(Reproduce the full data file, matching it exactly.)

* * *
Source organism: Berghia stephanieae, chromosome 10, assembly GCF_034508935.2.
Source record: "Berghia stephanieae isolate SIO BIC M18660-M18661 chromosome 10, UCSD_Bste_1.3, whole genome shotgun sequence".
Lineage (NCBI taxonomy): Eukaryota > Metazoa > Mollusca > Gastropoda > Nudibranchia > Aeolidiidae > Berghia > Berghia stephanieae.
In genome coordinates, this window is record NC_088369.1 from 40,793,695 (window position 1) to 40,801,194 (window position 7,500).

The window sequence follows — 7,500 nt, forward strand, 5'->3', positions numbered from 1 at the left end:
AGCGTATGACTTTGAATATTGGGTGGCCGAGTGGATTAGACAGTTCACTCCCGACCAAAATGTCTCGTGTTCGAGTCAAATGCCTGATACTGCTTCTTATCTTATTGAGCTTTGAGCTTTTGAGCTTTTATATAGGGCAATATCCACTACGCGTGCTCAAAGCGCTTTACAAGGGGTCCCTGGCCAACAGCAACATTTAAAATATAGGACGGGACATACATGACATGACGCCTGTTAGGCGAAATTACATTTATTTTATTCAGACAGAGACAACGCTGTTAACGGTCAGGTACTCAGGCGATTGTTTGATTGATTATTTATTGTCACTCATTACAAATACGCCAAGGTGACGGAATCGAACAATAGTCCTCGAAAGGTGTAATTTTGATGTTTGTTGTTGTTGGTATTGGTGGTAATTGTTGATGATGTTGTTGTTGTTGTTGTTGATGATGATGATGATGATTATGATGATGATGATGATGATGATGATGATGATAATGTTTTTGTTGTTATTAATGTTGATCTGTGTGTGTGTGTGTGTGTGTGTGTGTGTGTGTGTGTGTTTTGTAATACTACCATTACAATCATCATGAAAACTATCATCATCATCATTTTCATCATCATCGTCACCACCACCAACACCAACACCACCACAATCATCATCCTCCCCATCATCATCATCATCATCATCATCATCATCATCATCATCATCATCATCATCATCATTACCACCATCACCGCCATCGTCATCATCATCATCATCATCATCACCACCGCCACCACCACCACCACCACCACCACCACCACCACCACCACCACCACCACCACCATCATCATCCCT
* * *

Source organism: Berghia stephanieae, chromosome 10, assembly GCF_034508935.2.
Source record: "Berghia stephanieae isolate SIO BIC M18660-M18661 chromosome 10, UCSD_Bste_1.3, whole genome shotgun sequence".
Lineage (NCBI taxonomy): Eukaryota > Metazoa > Mollusca > Gastropoda > Nudibranchia > Aeolidiidae > Berghia > Berghia stephanieae.
In genome coordinates, this window is record NC_088369.1 from 40,793,695 (window position 1) to 40,801,194 (window position 7,500).

The window sequence follows — 7,500 nt, forward strand, 5'->3', positions numbered from 1 at the left end:
AGCGTATGACTTTGAATATTGGGTGGCCGAGTGGATTAGACAGTTCACTCCCGACCAAAATGTCTCGTGTTCGAGTCAAATGCCTGATACTGCTTCTTATCTTATTGAGCTTTGAGCTTTTGAGCTTTTATATAGGGCAATATCCACTACGCGTGCTCAAAGCGCTTTACAAGGGGTCCCTGGCCAACAGCAACATTTAAAATATAGGACGGGACATACATGACATGACGCCTGTTAGGCGAAATTACATTTATTTTATTCAGACAGAGACAACGCTGTTAACGGTCAGGTACTCAGGCGATTGTTTGATTGATTATTTATTGTCACTCATTACAAATACGCCAAGGTGACGGAATCGAACAATAGTCCTCGAAAGGTGTAATTTTGATGTTTGTTGTTGTTGGTATTGGTGGTAATTGTTGATGATGTTGTTGTTGTTGTTGTTGATGATGATGATGATGATTATGATGATGATGATGATGATGATGATGATGATAATGTTTTTGTTGTTATTAATGTTGATCTGTGTGTGTGTGTGTGTGTGTGTGTGTGTGTGTGTGTGTTTTGTAATACTACCATTACAATCATCATGAAAACTATCATCATCATCATTTTCATCATCATCGTCACCACCACCAACACCAACACCACCACAATCATCATCCTCCCCATCATCATCATCATCATCATCATCATCATCATCATCATCATCATCATCATCATCATTACCACCATCACCGCCATCGTCATCATCATCATCATCATCATCACCACCGCCACCACCACCACCACCACCACCACCACCACCACCACCACCACCACCACCACCATCATCATCCCT